And, of course, the table is specifically designed to be used in a very specific type of old school inspired campaigning. In most of my campaigns I have no problem hanging out the reliable “To Be Continued” placard.

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6 Responses to “Escaping the Dungeon!”

  1. Justin Alexander says:


    I’ve been a big fan of your blog ever since someone sent me “Calibrating your expectations” a long time ago.

    I’m also one of the admins of Red Box Vancouver (, an old school sandbox that we’ve been doing for about a year-and-a-half.

    I’m wondering if this sandbox of yours got off the ground, and which system you’re using. I’m very fond of third edition d&d and have thought about trying to “port” the Basic D&D classes over to 3e, but haven’t had the time or expertise.

    Anyway, just saying I’d like to hear how the game is going.
    Thursday, July 01, 2010, 3:55:37 PM

    my group of 4 players has about a 50% chance so far of having *someone* missing, usually just one.

    When the players are not there, they go to the “green room”. I needed somewhere to put the characters when the players were missing, and it occurred to me I had placed a jade pendant in the first adventure.

    This idea was stolen from one of my co-workers, who described using this tactic when he had a group at a military base, so there was always someone missing.
    Sunday, March 22, 2009, 12:34:47 AM

  2. d47 says:

    I think I have read most of your posts on the Caverns of Thracia and the open gaming table.
    I am curious about whether your open group continued and whether you had to start using this table often given the depth and complexity of CoT.
    Did people get tired of delving without clear purposes or did clear purposes develop (beyond get to a new area) as the exploration advanced?
    Was there much roleplaying interaction with the denizens beyond the obvious allies?
    Anyway, I am quite curious about whether it continued to be as fulfilling as the initial sessions seem to have been.

  3. Justin Alexander says:

    @d47: The campaign went really strong for about 2-3 years. Ended up with 50+ sessions being played in total and more than 40 different players participating.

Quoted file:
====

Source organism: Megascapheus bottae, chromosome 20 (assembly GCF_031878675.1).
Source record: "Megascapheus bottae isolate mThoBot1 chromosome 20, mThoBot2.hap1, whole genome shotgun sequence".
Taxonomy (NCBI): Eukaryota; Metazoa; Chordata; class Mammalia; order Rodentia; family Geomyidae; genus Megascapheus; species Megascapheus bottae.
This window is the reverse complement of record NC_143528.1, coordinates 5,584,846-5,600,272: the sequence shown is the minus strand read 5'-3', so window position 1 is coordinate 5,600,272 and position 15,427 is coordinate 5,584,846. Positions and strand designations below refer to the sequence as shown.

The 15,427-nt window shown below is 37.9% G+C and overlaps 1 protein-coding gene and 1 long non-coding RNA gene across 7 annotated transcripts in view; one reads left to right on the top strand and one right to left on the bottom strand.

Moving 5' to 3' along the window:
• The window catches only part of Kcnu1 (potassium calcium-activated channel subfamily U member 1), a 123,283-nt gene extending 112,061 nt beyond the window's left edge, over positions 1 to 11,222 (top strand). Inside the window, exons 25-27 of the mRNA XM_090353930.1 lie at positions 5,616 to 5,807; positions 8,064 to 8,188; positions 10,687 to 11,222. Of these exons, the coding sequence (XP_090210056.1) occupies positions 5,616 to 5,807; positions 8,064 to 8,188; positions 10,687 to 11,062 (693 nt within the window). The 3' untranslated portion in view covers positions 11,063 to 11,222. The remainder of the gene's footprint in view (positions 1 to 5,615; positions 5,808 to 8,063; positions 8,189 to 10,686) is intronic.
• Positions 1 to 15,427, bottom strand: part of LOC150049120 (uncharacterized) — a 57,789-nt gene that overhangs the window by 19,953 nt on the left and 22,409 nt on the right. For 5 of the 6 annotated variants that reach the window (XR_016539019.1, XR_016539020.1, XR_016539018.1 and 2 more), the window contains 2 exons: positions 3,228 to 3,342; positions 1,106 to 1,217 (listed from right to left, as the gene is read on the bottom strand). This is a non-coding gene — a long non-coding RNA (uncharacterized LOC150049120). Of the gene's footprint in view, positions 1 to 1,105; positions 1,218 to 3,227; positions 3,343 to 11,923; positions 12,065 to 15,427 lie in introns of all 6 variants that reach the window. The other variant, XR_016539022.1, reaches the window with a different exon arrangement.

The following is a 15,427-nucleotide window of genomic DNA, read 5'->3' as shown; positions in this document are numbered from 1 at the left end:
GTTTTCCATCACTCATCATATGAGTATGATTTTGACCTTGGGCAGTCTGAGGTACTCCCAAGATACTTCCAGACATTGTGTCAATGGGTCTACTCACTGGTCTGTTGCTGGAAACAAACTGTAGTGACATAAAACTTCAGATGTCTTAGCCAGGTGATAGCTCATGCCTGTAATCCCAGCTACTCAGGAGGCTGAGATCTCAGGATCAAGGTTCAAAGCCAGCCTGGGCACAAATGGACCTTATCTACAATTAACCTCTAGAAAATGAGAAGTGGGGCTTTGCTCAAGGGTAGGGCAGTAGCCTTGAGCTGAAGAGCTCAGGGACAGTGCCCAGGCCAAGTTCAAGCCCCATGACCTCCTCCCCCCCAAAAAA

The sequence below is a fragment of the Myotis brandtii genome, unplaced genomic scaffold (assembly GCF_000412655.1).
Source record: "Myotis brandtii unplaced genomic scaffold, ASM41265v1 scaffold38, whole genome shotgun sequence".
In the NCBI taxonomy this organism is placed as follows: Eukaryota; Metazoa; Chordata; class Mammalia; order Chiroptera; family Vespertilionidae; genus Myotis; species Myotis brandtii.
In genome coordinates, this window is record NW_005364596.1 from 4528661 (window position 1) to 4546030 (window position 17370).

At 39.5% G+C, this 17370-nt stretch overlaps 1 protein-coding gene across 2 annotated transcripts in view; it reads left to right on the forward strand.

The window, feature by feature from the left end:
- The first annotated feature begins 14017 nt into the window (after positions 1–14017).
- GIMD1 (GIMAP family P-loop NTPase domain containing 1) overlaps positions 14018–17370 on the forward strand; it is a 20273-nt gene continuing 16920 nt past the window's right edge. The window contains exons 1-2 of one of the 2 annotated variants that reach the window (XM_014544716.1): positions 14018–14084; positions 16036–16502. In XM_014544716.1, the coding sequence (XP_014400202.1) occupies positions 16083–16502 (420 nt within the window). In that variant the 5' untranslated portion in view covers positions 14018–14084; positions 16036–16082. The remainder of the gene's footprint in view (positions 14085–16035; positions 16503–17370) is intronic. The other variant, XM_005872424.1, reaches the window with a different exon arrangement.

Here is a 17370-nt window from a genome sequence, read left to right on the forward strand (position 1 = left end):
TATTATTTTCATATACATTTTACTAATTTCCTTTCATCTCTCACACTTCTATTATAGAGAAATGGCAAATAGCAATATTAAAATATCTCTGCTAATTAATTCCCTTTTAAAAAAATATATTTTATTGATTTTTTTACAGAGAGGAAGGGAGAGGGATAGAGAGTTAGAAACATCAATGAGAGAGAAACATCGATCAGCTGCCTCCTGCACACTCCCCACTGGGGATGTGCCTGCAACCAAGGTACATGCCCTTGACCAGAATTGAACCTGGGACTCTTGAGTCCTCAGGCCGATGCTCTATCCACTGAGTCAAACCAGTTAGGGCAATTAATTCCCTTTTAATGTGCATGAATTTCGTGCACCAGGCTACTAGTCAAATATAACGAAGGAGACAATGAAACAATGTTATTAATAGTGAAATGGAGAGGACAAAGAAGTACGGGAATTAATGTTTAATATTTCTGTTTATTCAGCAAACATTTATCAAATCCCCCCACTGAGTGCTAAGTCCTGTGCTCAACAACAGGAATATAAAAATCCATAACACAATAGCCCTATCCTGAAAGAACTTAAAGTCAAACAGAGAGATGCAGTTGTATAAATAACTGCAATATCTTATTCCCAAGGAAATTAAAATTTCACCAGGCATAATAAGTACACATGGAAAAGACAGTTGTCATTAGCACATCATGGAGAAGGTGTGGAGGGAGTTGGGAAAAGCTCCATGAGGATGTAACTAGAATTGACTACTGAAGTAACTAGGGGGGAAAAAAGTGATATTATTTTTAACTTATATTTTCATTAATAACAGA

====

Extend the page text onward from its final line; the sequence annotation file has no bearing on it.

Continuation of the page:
It got pretty severely disrupted by mother’s illness last year and over the last 8-12 months I have run only a handful of sessions. I’m hoping to either start playing it more regularly in the near future or (more likely) start a new open table campaign, because the open table really is amazing at increasing the frequency of play and the number of people who can participate.

    In terms of how play developed: Goals developed organically over the course of play and revolved around a number of motivations (greed, revenge, friendship, etc.). The roleplaying dynamics within the group often dominated NPC interactions (the fact that the mix of PCs was constantly shifting seemed to heighten this), but there was also a lot of NPC interactions over the course of the game.

    Ultimately, I found the campaign very fulfilling. And I really do recommend that anyone who truly enjoys roleplaying should have an open table campaign in their pocket. Even now that the frequency of sessions has dropped to something like “once every three or four months”, it’s still nice to be able to pull the campaign out when somebody says “I really want to play some D&D”.

  4. d47 says:

    Thanks for the reply on this, Justin. Glad to know that it was such a success. I bet using OD&D helped. I cannot imagine trying to do something like this with 4e where it seems that even experienced players get option paralysis with their powers.
    The story about the flaming oil and the skeletons was classic. I’m not sure if it would have happened if players had been looking at their lists of “encounter” powers instead of thinking spontaneously.

    Thanks again for the many other very interesting posts.

  5. Oren says:

    I’ve been GMing for about two years now, and I discovered your site only a few months ago. Since then, I’ve given a lot of thought into incorporating your suggestions (such as the three clue rule and the inverted three clue rule) into my games. Because of you, I plan on starting an open table game in a mega-dungeon sometime in the coming week and I plan on using this table. Thank you for your help in improving my GMing ability!

  6. Here’s How the Sessions End | The Coin of the World says:

    […] here’s how each session will end, stolen blatantly from The Alexandrian and modified slightly to better suit this […]